We have two specific fallacies here. Again we have False Positioning. From the point made in the Telegraph, you could be forgiven (though personally I would find it hard to forgive such an asinine error) in assuming that Biddulph argues that all children left in childcare will definitely become delinquents. Here's more of Biddulph's actual argument (according to Albrechtsen):

Studies by the National Institute of Child Health and Development of more than 1000 children highlight problems such as "disobedience, being defiant ... getting into fights, showing cruelty, bullying or meanness to others, physically attacking other people, being explosive and showing unpredictable behaviour". While the increase was small, it was spread across a large number of children.

So we have a small increase in problem behaviour over a large sample. (You would expect only a few of the individuals in the sample to be at the extreme end.) This leads into the second fallacy. Asking one person if their baby is messed up (as evidence that childcare doesn't have an adverse effect) is an Unfounded Generalization, specifically a generalization from a 'sample of one'. Anecdotal evidence is simply not evidence. It's not based on research that takes into account all the variables (with the use of controls). It is often wrong or exaggerated and the anecdotes (usually) are based on individuals. One cannot extrapolate a generality from such a small sample. That's why the study cited above used more than 1000 test subjects.

One final fallacy from Sue Dunlevy, Lets be grown-up about childcare, (who's been a target before):

We should take a deep breath before we panic over Steve Biddulph's warning that childcare is bad for young kids and blame ourselves for creating the delinquents of the future… 6 per cent of babies under 12 months use formal childcare… one in four one year olds is in care and about 40 per cent of two year olds use formal childcare.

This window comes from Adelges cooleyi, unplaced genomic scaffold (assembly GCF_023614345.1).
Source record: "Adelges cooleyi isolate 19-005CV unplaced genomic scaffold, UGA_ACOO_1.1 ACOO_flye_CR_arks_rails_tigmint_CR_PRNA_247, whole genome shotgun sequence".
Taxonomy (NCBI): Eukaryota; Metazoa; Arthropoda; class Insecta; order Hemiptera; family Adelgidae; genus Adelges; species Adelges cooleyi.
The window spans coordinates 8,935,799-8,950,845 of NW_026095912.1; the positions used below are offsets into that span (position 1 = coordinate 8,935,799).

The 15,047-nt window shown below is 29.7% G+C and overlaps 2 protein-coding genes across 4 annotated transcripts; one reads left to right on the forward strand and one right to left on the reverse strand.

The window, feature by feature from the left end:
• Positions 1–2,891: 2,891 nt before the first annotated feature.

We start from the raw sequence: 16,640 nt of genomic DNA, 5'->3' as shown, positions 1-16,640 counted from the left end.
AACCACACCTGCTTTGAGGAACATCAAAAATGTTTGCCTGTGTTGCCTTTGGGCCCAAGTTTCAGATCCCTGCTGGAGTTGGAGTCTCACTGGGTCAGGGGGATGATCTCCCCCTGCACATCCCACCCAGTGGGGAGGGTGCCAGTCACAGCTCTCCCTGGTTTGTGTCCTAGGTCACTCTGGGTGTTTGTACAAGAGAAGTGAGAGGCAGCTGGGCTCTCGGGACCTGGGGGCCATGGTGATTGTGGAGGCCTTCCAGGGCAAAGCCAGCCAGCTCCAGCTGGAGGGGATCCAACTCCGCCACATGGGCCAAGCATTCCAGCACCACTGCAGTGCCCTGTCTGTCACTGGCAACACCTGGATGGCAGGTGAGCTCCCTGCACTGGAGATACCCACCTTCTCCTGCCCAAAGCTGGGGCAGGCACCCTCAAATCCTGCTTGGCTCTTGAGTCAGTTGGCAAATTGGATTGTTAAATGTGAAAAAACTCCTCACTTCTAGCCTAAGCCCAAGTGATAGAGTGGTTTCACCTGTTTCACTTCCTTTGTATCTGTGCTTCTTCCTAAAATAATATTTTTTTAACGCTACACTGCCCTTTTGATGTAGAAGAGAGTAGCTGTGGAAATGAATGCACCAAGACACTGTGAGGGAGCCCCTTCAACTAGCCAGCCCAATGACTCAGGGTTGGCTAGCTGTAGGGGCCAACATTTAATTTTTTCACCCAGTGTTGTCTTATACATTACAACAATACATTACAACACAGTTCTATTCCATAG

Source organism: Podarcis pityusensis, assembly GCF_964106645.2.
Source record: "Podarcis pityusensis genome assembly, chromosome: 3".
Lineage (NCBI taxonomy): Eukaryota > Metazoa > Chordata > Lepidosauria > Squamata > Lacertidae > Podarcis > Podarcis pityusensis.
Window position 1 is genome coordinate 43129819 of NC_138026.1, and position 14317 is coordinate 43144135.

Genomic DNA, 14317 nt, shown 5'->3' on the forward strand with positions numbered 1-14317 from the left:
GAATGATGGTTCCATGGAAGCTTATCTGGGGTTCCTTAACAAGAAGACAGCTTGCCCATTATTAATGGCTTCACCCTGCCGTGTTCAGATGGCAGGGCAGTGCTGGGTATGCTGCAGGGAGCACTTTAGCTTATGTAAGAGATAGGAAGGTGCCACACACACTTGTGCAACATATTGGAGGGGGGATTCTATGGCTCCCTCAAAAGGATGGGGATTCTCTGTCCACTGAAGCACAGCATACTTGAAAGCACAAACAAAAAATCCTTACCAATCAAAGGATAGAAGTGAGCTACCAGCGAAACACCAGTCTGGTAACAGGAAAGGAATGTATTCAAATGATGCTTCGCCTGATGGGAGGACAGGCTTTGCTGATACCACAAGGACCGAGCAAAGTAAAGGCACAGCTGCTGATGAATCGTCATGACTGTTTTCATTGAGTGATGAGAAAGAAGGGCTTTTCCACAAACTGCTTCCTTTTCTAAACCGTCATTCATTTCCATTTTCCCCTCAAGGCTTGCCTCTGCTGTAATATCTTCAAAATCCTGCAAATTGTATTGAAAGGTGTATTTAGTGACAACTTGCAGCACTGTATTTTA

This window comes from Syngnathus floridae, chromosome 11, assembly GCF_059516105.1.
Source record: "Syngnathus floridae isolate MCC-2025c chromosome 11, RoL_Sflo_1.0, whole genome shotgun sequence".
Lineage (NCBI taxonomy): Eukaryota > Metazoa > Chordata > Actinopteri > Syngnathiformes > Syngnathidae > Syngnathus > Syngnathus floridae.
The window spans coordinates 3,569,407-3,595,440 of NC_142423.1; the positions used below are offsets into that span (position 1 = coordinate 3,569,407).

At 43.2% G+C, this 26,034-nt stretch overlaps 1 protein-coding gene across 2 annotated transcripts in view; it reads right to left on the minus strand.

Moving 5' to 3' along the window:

She goes on in this fashion, following it up with:

…this guy needs to get real. He says kids should have at most only a short day with a carer until they are two, and two short days in care until they are three. We can't all live in Steve Biddulph's ideal world, and with most kids using care for only about two days a week, we're not doing too badly.

Notice how Dunlevy changes the argument from "whether or not childcare is bad for young'ns" to "we don't have young'ns in childcare a whole lot"? She has Moved the Goalposts. Yep, it may be true Australians don't use childcare a whole lot, and obviously we can't all live in an ideal world, but that's got nothing to do with the effects of childcare on a child's development - Biddulph's argument and her original point. No, Dunlevy. It is you who needs to get real!

Now, I might have been a little harsh on all these writers. After all, for all I know it's not their fault they're filled with such idiotic antipathy towards Biddulph. They were probably left in childcare as infants. I blame their parents.

*Not that I could, given I haven't read the book. However, my boy (2 months old) isn't going into childcare. I don't need a book to tell me being looked after by Mum and Dad (not that this is always possible of course) in one's formative years is better for the development of the brain, than being looked after by strangers. If you honestly believe a stranger is just as good, that your efforts with your child are not the most important… don't have one. This is to not bash childcare centres, or those who use them, but let's deal with reality. (See the Fallacy of Wishful Thinking if you've a problem with that.)